Saturday, August 9, 2008

What's in a Name?

True story: I was at a rather lame event the other night, but was fortunate to meet a very nice woman named Jennifer. When I introduced myself, she complimented me on my name and asked if my parents were astronomers. Interesting response; more often I get asked whether my parents were into Tennessee Williams or a rather annoying Brando impersonation. This is one of the rare occasions where someone has intuited the celestial origins of my appellation (Stella is Italian for "star") which, as a matter of fact, is why I chose it.

She went on to tell me a great story about a guy she knew whose father WAS an amateur astronomer and who named him (wait for it!): Uranus Jupiter Apple. Can you imagine a better defense for patricide than that?!!! Of course we've heard the hideously precious names that celebrities come up with for naming their children: Apple, Pilot Inspektor, Moxie CrimeFighter, Dweezil, Moon Unit. (Hey, wouldn't it be cool if some day Jason Lee's son and Penn Jillette's daughter got married and then the wedding guests would be biting their lips trying not to laugh when the minister says, "Do you Pilot Inspektor Lee take Moxie CrimeFighter Jillette to be your lawful wedded wife?")

As bad as those names are, I still think Uranus Jupiter Apple is worse. Jennifer said they all called him "Bob." Understandable. She also said that "Bob" eventually married a woman named "Fanny" and that she often fantasized about calling them up and saying, "Hello Fanny! How's Uranus?" "You can't make this stuff up!," Jennifer said to me. Indeed you can't--recently a judge in New Zealand made a nine year old girl a ward of the court so that her name could be changed from "Talula Does the Hula From Hawaii." Unfortunately, that wise judge can do nothing for Pilot Inspecktor or Moxie CrimeFighter--much less poor Uranus Jupiter!--but it's definitely interesting how important and powerful a name can be.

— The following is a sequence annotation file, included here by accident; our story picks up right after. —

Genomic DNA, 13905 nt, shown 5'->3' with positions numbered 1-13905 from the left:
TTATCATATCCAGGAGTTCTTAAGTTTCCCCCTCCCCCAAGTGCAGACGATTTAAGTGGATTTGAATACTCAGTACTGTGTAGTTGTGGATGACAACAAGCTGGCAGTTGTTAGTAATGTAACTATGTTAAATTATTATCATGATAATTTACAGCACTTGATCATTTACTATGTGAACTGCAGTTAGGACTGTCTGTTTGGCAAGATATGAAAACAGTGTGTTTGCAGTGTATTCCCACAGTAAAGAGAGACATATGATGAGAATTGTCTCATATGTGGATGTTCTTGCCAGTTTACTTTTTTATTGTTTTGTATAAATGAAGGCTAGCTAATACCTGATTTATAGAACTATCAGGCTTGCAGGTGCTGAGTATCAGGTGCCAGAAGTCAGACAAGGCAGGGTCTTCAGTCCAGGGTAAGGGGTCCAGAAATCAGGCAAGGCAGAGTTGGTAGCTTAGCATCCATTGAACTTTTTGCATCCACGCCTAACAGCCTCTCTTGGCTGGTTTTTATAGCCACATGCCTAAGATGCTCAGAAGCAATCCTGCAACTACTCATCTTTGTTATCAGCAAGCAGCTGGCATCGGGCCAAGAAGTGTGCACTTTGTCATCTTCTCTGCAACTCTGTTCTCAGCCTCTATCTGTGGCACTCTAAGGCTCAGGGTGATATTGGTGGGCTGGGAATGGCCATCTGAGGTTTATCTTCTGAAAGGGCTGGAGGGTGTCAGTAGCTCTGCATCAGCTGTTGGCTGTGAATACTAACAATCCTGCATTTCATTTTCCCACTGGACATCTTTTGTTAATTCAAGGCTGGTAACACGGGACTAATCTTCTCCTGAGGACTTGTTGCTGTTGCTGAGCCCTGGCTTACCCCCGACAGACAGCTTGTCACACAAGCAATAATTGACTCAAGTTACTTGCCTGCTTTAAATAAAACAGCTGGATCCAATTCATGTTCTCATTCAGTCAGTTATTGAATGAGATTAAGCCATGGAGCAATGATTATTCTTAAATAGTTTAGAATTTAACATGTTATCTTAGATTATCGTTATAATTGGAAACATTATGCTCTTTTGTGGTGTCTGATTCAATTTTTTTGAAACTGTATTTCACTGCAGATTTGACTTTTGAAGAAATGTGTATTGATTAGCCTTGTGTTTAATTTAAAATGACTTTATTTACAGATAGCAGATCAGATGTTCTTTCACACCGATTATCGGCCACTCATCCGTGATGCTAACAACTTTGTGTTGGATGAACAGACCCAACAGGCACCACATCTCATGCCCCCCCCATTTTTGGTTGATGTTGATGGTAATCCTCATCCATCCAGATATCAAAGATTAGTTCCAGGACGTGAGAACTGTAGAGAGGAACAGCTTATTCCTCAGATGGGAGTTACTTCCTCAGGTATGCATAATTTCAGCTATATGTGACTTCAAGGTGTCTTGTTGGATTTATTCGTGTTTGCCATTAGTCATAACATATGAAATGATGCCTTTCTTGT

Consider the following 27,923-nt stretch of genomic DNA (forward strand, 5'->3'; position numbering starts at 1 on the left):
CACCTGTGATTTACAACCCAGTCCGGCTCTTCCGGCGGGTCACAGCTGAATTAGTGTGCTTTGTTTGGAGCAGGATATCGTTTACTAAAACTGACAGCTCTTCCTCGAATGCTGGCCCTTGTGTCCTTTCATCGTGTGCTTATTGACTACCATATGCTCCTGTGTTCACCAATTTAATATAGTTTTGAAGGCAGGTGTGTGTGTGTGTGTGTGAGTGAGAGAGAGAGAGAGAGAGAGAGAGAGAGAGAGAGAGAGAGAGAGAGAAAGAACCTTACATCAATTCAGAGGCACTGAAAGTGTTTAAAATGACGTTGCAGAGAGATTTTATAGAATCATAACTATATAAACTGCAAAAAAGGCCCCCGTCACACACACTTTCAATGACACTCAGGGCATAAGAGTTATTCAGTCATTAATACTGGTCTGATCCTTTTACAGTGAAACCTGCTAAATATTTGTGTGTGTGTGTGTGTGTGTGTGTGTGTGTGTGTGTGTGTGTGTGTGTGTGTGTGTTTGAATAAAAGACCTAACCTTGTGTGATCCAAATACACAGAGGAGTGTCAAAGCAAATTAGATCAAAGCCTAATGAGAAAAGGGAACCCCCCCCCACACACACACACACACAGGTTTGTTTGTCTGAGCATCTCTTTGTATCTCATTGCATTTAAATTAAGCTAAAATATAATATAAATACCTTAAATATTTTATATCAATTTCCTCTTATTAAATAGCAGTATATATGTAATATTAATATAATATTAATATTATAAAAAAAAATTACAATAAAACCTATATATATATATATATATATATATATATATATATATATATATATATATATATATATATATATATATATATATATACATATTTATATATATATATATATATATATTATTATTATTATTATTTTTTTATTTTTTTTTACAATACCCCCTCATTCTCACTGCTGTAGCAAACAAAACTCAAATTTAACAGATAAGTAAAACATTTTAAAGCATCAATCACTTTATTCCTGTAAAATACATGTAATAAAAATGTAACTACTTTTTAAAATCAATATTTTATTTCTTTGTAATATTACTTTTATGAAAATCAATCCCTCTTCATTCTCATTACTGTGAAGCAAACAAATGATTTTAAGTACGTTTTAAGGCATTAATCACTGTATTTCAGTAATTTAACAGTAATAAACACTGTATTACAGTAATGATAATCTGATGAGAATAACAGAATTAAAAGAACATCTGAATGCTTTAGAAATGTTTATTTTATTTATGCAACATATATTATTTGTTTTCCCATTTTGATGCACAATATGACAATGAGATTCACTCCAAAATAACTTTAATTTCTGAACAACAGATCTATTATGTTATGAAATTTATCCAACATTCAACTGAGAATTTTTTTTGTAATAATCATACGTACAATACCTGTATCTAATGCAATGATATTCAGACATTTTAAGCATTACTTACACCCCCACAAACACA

There's a whole sector of the marketing industry dedicated to developing the perfect name for a new company or product. Viagra (sound like vital, vigorous, virile) and Verizon (sounds like horizon), Google (implies infinite possibilities) and Amazon (also implies vastness). Although some product/company names needed a bit more vetting. Anyone remember the workstation manufacturer WANG? That was a mistake. I used to work in an office which utilized those computers. We had an IT guy named Bill, who abruptly left the company for a better job. I needed to get some info off of Bill's workstation. I asked my co-worker Jeff if he had seen Bill's WANG. With as straight a face as he could muster he replied, "No. And I don't want to."

Personal names matter as well. I may not be the only person to attribute negative qualities to a name. A former boyfriend named Chris which was followed by another Chris, who in short order became my friend, roommate, fiance and then ex-fiance, tainted the name for me for many years. They were followed by a horrendous former manager with a Napoleon complex, a flaky inconsiderate roommate and a careless hairdresser. I've also had bad associations with people named John--but that name has been redeemed by my Capricorn buddy in Alaska and my friend from my former book club here in L.A.